Editorials

EDITORIAL

Mexico’s not paying for the wall. Are we?

HIDALGO, TX - MARCH 16: A road crew improves a road along the U.S.-Mexico border on March 16, 2017 in Hidalgo, Texas. There has been great speculation on exactly where a border wall, promised by President Trump, would be built near the Rio Grande, which forms the border between Texas and Mexico. U.S. Customs and Border Protection announced that illegal crossings along the southwest border with Mexico dropped 40 percent during the month of February. (Photo by John Moore/Getty Images)
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Where would the wall go? A road crew improves a road along the US-Mexico border in Hidalgo, Texas.

So, about that wall with Mexico.

Donald Trump promised during the campaign that he’d build a big, beautiful wall at the southern border, and that he’d use his magic touch to force the Mexican government to pay for it.

But it turns out that Mexico doesn’t want to. ¡Qué lástima!

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So instead, Trump wants American taxpayers to shell out the billions it would cost. His budget request filed on Thursday asked for $2 billion in taxpayer money to begin construction, one of the many outrageous aspects of the proposal. The administration has insisted that Mexico will still pay for the wall, just at some later, unspecified date.

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To front taxpayer money for such a ridiculous project would be a scandal, and Trump’s promise that Mexico will reimburse the United States for the wall later is as disingenuous as his promise that they’d pay for it in the first place. On what planet would a Mexican government want to spend its money on such a crazy scheme?

Congressional Republicans should reject the request. Especially when the administration is proposing cuts to a slew of other agencies and programs — from the Coast Guard to the National Endowment for the Arts — it would be folly to waste taxpayer money on a wall. If Republican elected officials fear crossing the president, they can truthfully say that they are only holding him to his own campaign promise to make Mexico fund the barrier instead.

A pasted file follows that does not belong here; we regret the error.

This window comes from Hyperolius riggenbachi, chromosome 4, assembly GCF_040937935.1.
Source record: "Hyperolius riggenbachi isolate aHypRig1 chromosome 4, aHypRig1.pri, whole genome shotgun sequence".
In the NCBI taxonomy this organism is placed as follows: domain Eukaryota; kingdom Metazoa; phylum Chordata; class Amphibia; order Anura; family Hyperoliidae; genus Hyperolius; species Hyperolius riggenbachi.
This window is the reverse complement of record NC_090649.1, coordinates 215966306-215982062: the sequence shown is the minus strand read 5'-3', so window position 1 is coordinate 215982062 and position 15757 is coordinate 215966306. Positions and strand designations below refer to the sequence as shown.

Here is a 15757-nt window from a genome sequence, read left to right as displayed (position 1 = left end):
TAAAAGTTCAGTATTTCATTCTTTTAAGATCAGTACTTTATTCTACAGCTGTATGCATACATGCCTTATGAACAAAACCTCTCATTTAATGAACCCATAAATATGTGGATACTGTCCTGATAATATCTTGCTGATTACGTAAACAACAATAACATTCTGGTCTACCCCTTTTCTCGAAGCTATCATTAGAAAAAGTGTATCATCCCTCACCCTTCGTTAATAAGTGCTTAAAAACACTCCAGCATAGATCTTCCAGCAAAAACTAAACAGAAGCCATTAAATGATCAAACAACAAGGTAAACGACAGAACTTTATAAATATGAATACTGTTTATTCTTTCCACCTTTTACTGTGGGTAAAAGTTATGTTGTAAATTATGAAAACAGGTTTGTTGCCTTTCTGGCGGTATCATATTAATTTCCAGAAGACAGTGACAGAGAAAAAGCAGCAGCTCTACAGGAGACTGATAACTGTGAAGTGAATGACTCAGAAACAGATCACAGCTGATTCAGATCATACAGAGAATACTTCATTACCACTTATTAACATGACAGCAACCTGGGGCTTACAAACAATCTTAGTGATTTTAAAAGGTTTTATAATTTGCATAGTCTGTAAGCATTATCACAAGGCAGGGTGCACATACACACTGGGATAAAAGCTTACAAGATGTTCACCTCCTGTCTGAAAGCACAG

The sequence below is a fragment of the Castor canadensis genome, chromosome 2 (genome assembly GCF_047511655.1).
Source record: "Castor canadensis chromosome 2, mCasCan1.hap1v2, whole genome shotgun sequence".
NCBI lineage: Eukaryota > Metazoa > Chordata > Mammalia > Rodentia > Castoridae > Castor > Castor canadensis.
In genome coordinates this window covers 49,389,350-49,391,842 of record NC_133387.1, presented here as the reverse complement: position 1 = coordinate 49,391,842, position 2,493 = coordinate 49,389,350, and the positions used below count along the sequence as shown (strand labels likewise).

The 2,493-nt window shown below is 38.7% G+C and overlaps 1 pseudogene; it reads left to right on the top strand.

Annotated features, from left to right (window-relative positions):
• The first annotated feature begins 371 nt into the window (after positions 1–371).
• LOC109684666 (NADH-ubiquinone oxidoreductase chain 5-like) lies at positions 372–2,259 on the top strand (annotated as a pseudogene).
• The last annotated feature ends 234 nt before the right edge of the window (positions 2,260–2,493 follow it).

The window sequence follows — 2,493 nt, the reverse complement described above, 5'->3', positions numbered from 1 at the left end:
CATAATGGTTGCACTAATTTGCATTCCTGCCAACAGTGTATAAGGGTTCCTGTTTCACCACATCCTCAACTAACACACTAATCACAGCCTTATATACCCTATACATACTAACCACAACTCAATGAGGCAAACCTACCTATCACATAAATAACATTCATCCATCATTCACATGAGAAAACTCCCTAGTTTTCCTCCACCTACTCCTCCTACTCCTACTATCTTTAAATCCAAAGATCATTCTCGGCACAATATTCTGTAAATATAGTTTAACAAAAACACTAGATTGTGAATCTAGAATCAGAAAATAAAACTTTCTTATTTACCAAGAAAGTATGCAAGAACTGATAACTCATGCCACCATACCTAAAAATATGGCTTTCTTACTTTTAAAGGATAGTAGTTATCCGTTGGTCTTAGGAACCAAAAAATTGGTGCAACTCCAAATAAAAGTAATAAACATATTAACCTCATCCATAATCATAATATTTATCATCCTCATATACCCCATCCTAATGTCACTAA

But Congress needs to send the message loud and clear that it won’t pay for Trump’s boondoggle. After all, the $2 billion is just
a small down payment. The southern border is 2,000 miles long, and much of it passes through uninhabited desert. There’s no real certainty how much a wall that length would cost; Senate majority leader Mitch McConnell estimated it would cost $12-15 billion, but that may be optimistic.

And it’s a mistake to imagine that sneaking across a border in the middle of nowhere is a common way for illegal immigrants to enter the country, when overstaying a visa poses far fewer risks.

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But if Trump insists, there is another way to begin the wall immediately while waiting for Mexico to pay: Let Trump himself assume the financial risks. Rather than defunding important government programs to cover upfront costs, the president can dip into his own fortune to build the wall and then send the bills southward.

It’s hardly a risk at all, since as a star negotiator he’s sure to get Mexico’s money.

Right?